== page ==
According to data provided by the Johns Hopkins Coronavirus Resource Center as of June 17, 2020, more than 4 million individuals have recovered from COVID-19 around the world. No statistics have been published on COVID-19 survivors that edited or published a book during recovery. However, former dentist, artist, and poet, Mahnaz Badihian, did just that, as she publishes her first book titled “A Distant Desert, PLAGUE 2020: COVID-19 POETRY AND ART FROM AROUND THE WORLD.”
In the book, Badihian harvested the creative powers of close to three hundred artists and poets, representing 35 countries from Nepal to Nigeria, Mexico to the United States, South Africa, Peru, Nepal, Canada, and India to Iran.
The results are compelling, often challenging readers to heed the urgency of Camus’ words and the climate of the pandemic, killing more than 150,000 in the US and millions around the world. A resident of San Francisco, Badihian’s reach into the creative powers of this ocean of poets and artists resulted in thousands of submissions. Consequently, the daunting tasks of pruning to literary harvest also became a balm for her spirit and allowed her to go the distance. She began organizing the submissions while in quarantine, with her daughter’s name at the beginning of the book.
The excitement of the anthology, her fierce spirit, and of course, access to good medical care kept her going day to day while defying the odds of surviving. The anthology is an outpouring of 130 poems reflecting the isolation, grief, and longings that people around the world feel in the grip of this pandemic.
Some of the poems are written by seasoned poets, such as former San Francisco Poet, Laureate Jack Hirschman (The Sur Ivan O Roc Arcane), and others by students, whose voices are blooming across the terrain of the creative world, including Sri Lankan student, Aruchelvan Karteheyen. Badihian’s poem “Plague 2020” launches the collection, which includes seasoned and freshly minted poets and artists with five-year-old Saviz B. Khan being the youngest.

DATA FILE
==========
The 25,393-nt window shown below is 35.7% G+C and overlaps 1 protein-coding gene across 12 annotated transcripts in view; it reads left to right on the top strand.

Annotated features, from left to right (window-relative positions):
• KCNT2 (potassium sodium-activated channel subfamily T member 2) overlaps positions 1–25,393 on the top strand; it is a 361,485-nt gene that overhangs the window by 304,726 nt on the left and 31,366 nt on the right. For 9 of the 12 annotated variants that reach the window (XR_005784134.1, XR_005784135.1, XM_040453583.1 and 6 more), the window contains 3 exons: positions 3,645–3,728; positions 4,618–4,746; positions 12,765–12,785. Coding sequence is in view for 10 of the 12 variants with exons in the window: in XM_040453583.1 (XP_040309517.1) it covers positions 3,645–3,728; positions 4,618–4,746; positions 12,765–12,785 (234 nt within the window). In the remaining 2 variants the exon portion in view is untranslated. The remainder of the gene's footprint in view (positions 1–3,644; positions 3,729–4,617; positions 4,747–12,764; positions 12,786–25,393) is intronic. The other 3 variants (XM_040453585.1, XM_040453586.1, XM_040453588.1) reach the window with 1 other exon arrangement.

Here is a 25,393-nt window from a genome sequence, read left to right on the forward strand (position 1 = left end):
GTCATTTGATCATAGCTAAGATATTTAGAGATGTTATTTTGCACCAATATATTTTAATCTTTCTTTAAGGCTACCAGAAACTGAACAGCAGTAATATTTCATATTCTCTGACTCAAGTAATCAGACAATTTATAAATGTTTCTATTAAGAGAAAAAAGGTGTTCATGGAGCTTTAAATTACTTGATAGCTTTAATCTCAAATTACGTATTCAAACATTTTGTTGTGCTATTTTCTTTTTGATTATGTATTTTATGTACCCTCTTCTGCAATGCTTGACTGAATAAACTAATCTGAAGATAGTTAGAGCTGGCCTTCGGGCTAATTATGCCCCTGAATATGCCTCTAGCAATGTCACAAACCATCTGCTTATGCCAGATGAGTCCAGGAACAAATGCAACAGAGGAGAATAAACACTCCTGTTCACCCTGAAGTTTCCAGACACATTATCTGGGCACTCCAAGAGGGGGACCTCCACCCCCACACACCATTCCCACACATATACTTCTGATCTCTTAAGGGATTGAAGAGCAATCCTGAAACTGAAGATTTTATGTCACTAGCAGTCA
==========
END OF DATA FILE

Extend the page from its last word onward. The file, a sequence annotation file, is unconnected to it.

Some of the visual artists are refugees, including Thupten Shashimo, originally from Tibet and Rajkumar Paul, whose “Even Gods Fear Corona” draws the viewer deep into the sad and searching eyes of a masked woman and the virus seizing her. Also featured in the collection is the award-winning Mexican novelist, poet, and head of the World Poetry Festival, Dr. Yuri Zambarano. In the last stanza of his foreboding and potent poem, “Meanwhile,” “the old Charon carrying out Hades, is greeting me from his dark boat it is like a psycho-ferry crowded with sallow passers-by Ash-colored faces permanently dance with the shrillest barking.”
While some poems edify humanity, others aim to remand readers to the status of fossils to be studied by civilizations millenniums away. Whatever the tools and methods people are using to recover gives hope that these piercing and sometimes endearing images can result in humans grounding themselves in the formation of a newly discovered side to humanity that emboldens everyone to walk this Earth with a newfound reverence and dignity for the grounds on which they walk and neighbors, teachers, leaders, healthcare providers, and most especially, the children, who are the future of all societies.
For Badihian this book was her place of healing from COVID-19 as she finds joy and embrace fellow poets and artists and her transformative vision as an artist and poet.